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Why develop in-house game engines?

Pearl Abyss, Smilegate, Com2us say advantages outweigh cost increases

Pearl Abyss’ Crimson Desert (IGN)
Pearl Abyss’ Crimson Desert (IGN)

In the world of games, game engines are the ready-made architecture that developers use to design and run their games. So choosing what game engine to use from a list of readily available options from world-renowned firms is often the first step of game development.

Yet, some South Korean game firms are taking a different path, choosing to spend money and resources on building their own game engines.

At the forefront is Pearl Abyss, which scored 488.8 billion won ($432.5 million) and 157.3 billion won in revenue and operating profit last year. It is currently developing its own game engine for their upcoming release Crimson Desert.

There are several key advantages in doing so, the firm explained.

“Pearl Abyss’ next-generation game engine can express realistic textures and natural lighting effects and therefore breathe distinctive characteristics into Crimson Desert,” the official said.

After the firm posted an official trailer in December, Crimson Desert received much attention among global players for its impressive graphics and motions that some users even said, “I’ll only believe it when it comes out.”

Pearl Abyss has made continuous efforts to build expertise in game graphics. In 2019, at the world’s biggest computer graphics conference SIGGRAPH, the company shared ideas and know-how on how it created the effect of natural sunlight under different skies, cloud formations and atmospheres.

Most game companies, including Nexon and NCSoft, use foreign game engines such as Unreal Engine and Unity because it’s cost-effective. Using out-of-the-box options can guarantee a certain level of quality at an affordable cost. For mobile games, in particular, where trends change really fast, it could have more advantages, the company official explained.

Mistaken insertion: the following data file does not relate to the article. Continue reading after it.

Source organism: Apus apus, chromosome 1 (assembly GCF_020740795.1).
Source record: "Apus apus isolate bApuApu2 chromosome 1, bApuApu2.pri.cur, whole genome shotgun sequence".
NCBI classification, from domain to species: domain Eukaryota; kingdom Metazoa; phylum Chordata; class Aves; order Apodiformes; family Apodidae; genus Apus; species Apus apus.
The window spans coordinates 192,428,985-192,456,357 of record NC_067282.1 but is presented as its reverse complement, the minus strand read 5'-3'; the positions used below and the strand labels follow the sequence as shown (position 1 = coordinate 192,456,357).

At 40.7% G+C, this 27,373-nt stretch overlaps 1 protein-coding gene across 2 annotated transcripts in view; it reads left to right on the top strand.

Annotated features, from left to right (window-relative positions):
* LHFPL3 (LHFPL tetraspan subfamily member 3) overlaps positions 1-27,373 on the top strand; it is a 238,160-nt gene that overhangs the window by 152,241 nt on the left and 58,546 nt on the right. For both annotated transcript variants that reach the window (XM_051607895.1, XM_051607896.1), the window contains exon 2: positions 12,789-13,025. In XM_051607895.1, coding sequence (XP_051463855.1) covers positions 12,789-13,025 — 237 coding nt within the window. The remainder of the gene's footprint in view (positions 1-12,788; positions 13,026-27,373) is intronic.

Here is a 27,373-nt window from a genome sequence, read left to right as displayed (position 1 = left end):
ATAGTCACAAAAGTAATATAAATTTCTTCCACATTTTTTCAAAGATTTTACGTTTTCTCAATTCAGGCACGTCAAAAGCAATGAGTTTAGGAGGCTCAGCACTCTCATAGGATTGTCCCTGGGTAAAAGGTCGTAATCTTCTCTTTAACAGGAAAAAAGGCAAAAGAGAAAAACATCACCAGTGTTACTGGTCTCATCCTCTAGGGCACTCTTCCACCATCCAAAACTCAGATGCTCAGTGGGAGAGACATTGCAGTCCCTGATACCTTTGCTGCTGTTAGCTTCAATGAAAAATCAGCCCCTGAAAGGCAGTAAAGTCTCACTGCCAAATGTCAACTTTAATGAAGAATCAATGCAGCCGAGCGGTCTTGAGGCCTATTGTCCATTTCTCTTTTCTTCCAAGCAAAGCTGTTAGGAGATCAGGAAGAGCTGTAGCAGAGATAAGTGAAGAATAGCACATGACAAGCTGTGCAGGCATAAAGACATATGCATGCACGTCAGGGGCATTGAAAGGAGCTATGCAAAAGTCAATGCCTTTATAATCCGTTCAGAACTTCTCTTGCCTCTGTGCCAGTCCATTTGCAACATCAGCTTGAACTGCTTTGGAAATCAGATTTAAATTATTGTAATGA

In developing its own game engine, Pearl Abyss aims to come up with a product that excels that of third-party engines in quality, the official continued.

“Despite the higher costs at early stage, we can offer high game quality, quicken development speed and enhance platform compatibility and customization,” the official said.

“Renowned foreign game firms have also developed or are developing games with their own game engines, exemplified by From Software’s Elden Ring, Punch Productions’ Ghost of Tsushima and Santa Monica Studio’s God of War.” 

Pearl Abyss’ Crimson Desert (IGN)
Pearl Abyss’ Crimson Desert (IGN)

Set for launch this winter, Crimson Desert is an open world action adventure game and a sequel to Pearl Abyss’ flagship product Black Desert, which reaped more than 2 trillion won in revenue between 2014 and 2020.

Freedom and control

For Smilegate -- a local game developer which breached a 1-trillion-won mark in revenue for the first time last year -- an independent game engine offers freedom and control.